Youth Forum: forging a powerful tool

The Youth Forum, formed in 2004, recently held its inaugural congress at which it asserted its place as the first democratic youth movement outside student bodies in post-independent Zimbabwe.

A restructuring exercise has seen the organisation emerging as a platform whereby all youths in Zimbabwe can speak with one voice, regardless of political background – forging a powerful tool for advocacy on issues affecting them.

For the past eight years the Youth Forum has been an active and growing human rights organisation, with the aim of promoting youth empowerment and increasing the participation of young men and women in policy dialogue and political discourse.

The Forum has established a network of grassroots activists and volunteers in most rural farming and mining communities, and urban high density areas. It serves as a unified voice for youths across the country, and has developed a number of initiatives aimed at informing young people of their basic civil and political rights, as well as creating platforms for them to be able to be heard.

It set up a Facebook and Twitter profile in 2010 where young people can be updated on political developments and discuss their views on these issues. The profile currently has 5,000 friends.

Road shows and sports galas are held a few times a year, which helps to spread the message about new campaigns, while Youth Line, a printed newsletter, is produced quarterly.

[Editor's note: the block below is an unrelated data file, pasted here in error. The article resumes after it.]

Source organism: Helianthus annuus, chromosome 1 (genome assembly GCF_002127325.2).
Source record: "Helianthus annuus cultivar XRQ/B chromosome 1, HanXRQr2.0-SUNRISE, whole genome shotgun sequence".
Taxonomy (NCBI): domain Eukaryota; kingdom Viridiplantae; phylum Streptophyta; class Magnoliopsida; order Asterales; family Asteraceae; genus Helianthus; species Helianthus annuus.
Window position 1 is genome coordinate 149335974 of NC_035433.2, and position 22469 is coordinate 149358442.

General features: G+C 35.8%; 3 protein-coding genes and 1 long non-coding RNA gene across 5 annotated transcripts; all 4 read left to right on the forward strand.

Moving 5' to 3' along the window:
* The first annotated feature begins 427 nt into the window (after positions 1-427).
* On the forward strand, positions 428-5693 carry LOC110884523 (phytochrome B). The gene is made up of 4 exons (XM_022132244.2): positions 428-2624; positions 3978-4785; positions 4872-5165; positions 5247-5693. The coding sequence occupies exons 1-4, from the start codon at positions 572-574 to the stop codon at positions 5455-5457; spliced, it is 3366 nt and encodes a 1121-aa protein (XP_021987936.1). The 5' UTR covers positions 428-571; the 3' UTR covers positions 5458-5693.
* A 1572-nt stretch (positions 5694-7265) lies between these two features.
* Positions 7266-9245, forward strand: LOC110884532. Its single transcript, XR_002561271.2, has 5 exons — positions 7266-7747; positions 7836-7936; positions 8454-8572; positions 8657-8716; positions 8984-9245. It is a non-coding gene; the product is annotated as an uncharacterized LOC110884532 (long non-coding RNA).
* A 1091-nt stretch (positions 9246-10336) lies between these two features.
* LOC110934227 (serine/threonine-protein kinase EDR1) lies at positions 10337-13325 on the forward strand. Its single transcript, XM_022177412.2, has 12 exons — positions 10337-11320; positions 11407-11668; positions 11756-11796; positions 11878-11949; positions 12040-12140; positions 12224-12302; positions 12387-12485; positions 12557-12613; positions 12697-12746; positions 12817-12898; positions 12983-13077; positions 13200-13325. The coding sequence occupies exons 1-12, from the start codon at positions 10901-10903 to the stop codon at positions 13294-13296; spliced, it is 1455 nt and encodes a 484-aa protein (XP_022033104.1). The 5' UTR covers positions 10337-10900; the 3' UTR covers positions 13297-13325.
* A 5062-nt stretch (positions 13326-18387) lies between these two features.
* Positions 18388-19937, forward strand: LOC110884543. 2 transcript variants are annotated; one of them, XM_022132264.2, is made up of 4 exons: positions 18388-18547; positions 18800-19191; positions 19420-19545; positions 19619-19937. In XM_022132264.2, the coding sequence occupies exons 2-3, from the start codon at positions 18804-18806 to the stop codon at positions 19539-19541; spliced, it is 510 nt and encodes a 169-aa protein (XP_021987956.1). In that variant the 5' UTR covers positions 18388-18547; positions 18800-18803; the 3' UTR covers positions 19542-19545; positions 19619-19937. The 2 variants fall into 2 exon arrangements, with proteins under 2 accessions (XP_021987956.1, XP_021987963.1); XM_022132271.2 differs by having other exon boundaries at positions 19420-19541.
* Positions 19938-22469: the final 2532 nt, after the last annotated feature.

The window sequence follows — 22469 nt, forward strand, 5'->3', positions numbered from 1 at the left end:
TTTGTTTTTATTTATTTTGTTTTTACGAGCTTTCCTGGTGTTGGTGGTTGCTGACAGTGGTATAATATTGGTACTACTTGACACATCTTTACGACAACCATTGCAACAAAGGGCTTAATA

Successful programmes over the years include the Youth Leadership Training project in 2007, which created a dedicated pool of young activists, who then played a pivotal role in the establishment of the organisation through leading various community initiatives.

The Youth Go and Vote campaign of 2008 sought to mobilize young people in target communities to vote during the elections.

Through this campaign, Youth Forum successfully increased the number of young people that actively participated in the campaign process and voted for their various leaders. In many of the target areas the organisation witnessed progressive candidates assuming leadership as local councillors and Members of Parliament.

In 2009 the forum conducted research on the levels of awareness and knowledge on the national youth policy and exposed the fact that the policy was little known to the youth and did not correspond to their needs and aspirations. This prompted the responsible ministry to initiate a review of the policy, which is still on-going.

In 2010, the Forum developed the Youth Sustainable Dialogue Initiative for Peace, aimed at responding to the massive human rights violations that characterised the period leading up to the June 2008 presidential run-off election. The project brought perpetrators and victims together to find common ground and ways to address the scourge of political violence.

Last year saw the important Youth Voter Registration campaign, which aimed at mobilizing young people over the age of 18 to register as voters. This was in response to research showing that young people were not effectively taking part in the electoral processes especially as voters.

This was strengthened in 2012 when Youth Forum commenced the First Time Voters campaign, in collaboration with seven other youth organisations. This campaign is still ongoing and has begun to assist the young potential voters with information and practical help with voter registration.

This year has seen the setting up of an SMS service, connecting members, supporters and stakeholders. It has a total of 1,280 recipients at the present moment and over 5,000 SMS’s are sent out each month.

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